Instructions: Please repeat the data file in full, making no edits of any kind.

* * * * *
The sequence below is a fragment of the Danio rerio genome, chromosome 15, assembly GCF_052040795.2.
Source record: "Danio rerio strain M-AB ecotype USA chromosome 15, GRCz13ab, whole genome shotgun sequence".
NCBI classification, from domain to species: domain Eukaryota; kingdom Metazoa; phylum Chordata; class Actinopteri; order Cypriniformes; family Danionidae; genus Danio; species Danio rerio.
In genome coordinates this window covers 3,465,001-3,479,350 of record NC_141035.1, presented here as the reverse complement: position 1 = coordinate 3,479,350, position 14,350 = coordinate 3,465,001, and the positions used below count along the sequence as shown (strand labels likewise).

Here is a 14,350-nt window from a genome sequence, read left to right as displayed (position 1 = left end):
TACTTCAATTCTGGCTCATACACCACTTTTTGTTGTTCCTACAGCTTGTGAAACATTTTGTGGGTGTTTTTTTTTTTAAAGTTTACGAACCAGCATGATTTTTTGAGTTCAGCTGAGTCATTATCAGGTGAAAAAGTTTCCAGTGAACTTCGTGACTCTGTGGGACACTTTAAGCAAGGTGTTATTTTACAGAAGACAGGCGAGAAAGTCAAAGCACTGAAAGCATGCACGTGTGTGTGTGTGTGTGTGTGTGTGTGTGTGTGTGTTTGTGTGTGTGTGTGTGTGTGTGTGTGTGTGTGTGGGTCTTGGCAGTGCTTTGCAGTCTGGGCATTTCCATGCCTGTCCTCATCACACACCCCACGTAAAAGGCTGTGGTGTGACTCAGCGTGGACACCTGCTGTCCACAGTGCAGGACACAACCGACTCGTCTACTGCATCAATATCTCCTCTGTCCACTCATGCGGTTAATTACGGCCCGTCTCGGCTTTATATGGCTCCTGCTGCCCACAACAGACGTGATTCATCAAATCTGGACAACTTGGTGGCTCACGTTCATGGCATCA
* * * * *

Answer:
The sequence below is a fragment of the Danio rerio genome, chromosome 15, assembly GCF_052040795.2.
Source record: "Danio rerio strain M-AB ecotype USA chromosome 15, GRCz13ab, whole genome shotgun sequence".
NCBI classification, from domain to species: domain Eukaryota; kingdom Metazoa; phylum Chordata; class Actinopteri; order Cypriniformes; family Danionidae; genus Danio; species Danio rerio.
In genome coordinates this window covers 3,465,001-3,479,350 of record NC_141035.1, presented here as the reverse complement: position 1 = coordinate 3,479,350, position 14,350 = coordinate 3,465,001, and the positions used below count along the sequence as shown (strand labels likewise).

Here is a 14,350-nt window from a genome sequence, read left to right as displayed (position 1 = left end):
TACTTCAATTCTGGCTCATACACCACTTTTTGTTGTTCCTACAGCTTGTGAAACATTTTGTGGGTGTTTTTTTTTTTAAAGTTTACGAACCAGCATGATTTTTTGAGTTCAGCTGAGTCATTATCAGGTGAAAAAGTTTCCAGTGAACTTCGTGACTCTGTGGGACACTTTAAGCAAGGTGTTATTTTACAGAAGACAGGCGAGAAAGTCAAAGCACTGAAAGCATGCACGTGTGTGTGTGTGTGTGTGTGTGTGTGTGTGTGTGTTTGTGTGTGTGTGTGTGTGTGTGTGTGTGTGTGTGGGTCTTGGCAGTGCTTTGCAGTCTGGGCATTTCCATGCCTGTCCTCATCACACACCCCACGTAAAAGGCTGTGGTGTGACTCAGCGTGGACACCTGCTGTCCACAGTGCAGGACACAACCGACTCGTCTACTGCATCAATATCTCCTCTGTCCACTCATGCGGTTAATTACGGCCCGTCTCGGCTTTATATGGCTCCTGCTGCCCACAACAGACGTGATTCATCAAATCTGGACAACTTGGTGGCTCACGTTCATGGCATCA